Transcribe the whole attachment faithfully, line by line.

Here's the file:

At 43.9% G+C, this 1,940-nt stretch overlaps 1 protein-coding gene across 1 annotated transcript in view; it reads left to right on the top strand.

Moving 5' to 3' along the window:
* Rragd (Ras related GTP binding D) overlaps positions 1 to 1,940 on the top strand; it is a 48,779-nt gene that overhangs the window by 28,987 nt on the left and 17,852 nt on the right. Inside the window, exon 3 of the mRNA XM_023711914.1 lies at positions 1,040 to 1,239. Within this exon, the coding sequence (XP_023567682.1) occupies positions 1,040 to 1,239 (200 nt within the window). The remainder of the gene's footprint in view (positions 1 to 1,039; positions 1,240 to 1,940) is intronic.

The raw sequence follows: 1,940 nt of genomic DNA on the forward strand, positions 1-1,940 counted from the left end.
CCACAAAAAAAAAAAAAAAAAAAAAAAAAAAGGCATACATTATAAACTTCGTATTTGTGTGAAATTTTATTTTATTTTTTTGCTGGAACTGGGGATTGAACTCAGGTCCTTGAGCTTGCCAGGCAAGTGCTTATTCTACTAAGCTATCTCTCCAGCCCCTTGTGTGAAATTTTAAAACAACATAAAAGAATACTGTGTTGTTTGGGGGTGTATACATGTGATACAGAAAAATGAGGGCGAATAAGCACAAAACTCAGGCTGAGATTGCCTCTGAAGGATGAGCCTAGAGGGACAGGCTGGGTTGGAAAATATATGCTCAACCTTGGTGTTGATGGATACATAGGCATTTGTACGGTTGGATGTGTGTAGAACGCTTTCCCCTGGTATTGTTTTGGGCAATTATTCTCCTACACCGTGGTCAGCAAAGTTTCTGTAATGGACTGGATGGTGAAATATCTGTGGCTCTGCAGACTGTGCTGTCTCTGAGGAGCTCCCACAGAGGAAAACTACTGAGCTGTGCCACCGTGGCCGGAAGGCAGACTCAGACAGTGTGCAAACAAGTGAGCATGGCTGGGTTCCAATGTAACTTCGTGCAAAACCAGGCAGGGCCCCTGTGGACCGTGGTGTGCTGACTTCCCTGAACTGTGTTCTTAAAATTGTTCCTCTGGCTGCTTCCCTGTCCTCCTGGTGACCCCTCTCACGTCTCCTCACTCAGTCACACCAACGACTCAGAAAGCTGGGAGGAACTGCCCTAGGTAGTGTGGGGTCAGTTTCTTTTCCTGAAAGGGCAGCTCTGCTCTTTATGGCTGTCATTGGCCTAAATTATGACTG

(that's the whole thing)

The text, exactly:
At 43.9% G+C, this 1,940-nt stretch overlaps 1 protein-coding gene across 1 annotated transcript in view; it reads left to right on the top strand.

Moving 5' to 3' along the window:
* Rragd (Ras related GTP binding D) overlaps positions 1 to 1,940 on the top strand; it is a 48,779-nt gene that overhangs the window by 28,987 nt on the left and 17,852 nt on the right. Inside the window, exon 3 of the mRNA XM_023711914.1 lies at positions 1,040 to 1,239. Within this exon, the coding sequence (XP_023567682.1) occupies positions 1,040 to 1,239 (200 nt within the window). The remainder of the gene's footprint in view (positions 1 to 1,039; positions 1,240 to 1,940) is intronic.

The raw sequence follows: 1,940 nt of genomic DNA on the forward strand, positions 1-1,940 counted from the left end.
CCACAAAAAAAAAAAAAAAAAAAAAAAAAAAGGCATACATTATAAACTTCGTATTTGTGTGAAATTTTATTTTATTTTTTTGCTGGAACTGGGGATTGAACTCAGGTCCTTGAGCTTGCCAGGCAAGTGCTTATTCTACTAAGCTATCTCTCCAGCCCCTTGTGTGAAATTTTAAAACAACATAAAAGAATACTGTGTTGTTTGGGGGTGTATACATGTGATACAGAAAAATGAGGGCGAATAAGCACAAAACTCAGGCTGAGATTGCCTCTGAAGGATGAGCCTAGAGGGACAGGCTGGGTTGGAAAATATATGCTCAACCTTGGTGTTGATGGATACATAGGCATTTGTACGGTTGGATGTGTGTAGAACGCTTTCCCCTGGTATTGTTTTGGGCAATTATTCTCCTACACCGTGGTCAGCAAAGTTTCTGTAATGGACTGGATGGTGAAATATCTGTGGCTCTGCAGACTGTGCTGTCTCTGAGGAGCTCCCACAGAGGAAAACTACTGAGCTGTGCCACCGTGGCCGGAAGGCAGACTCAGACAGTGTGCAAACAAGTGAGCATGGCTGGGTTCCAATGTAACTTCGTGCAAAACCAGGCAGGGCCCCTGTGGACCGTGGTGTGCTGACTTCCCTGAACTGTGTTCTTAAAATTGTTCCTCTGGCTGCTTCCCTGTCCTCCTGGTGACCCCTCTCACGTCTCCTCACTCAGTCACACCAACGACTCAGAAAGCTGGGAGGAACTGCCCTAGGTAGTGTGGGGTCAGTTTCTTTTCCTGAAAGGGCAGCTCTGCTCTTTATGGCTGTCATTGGCCTAAATTATGACTG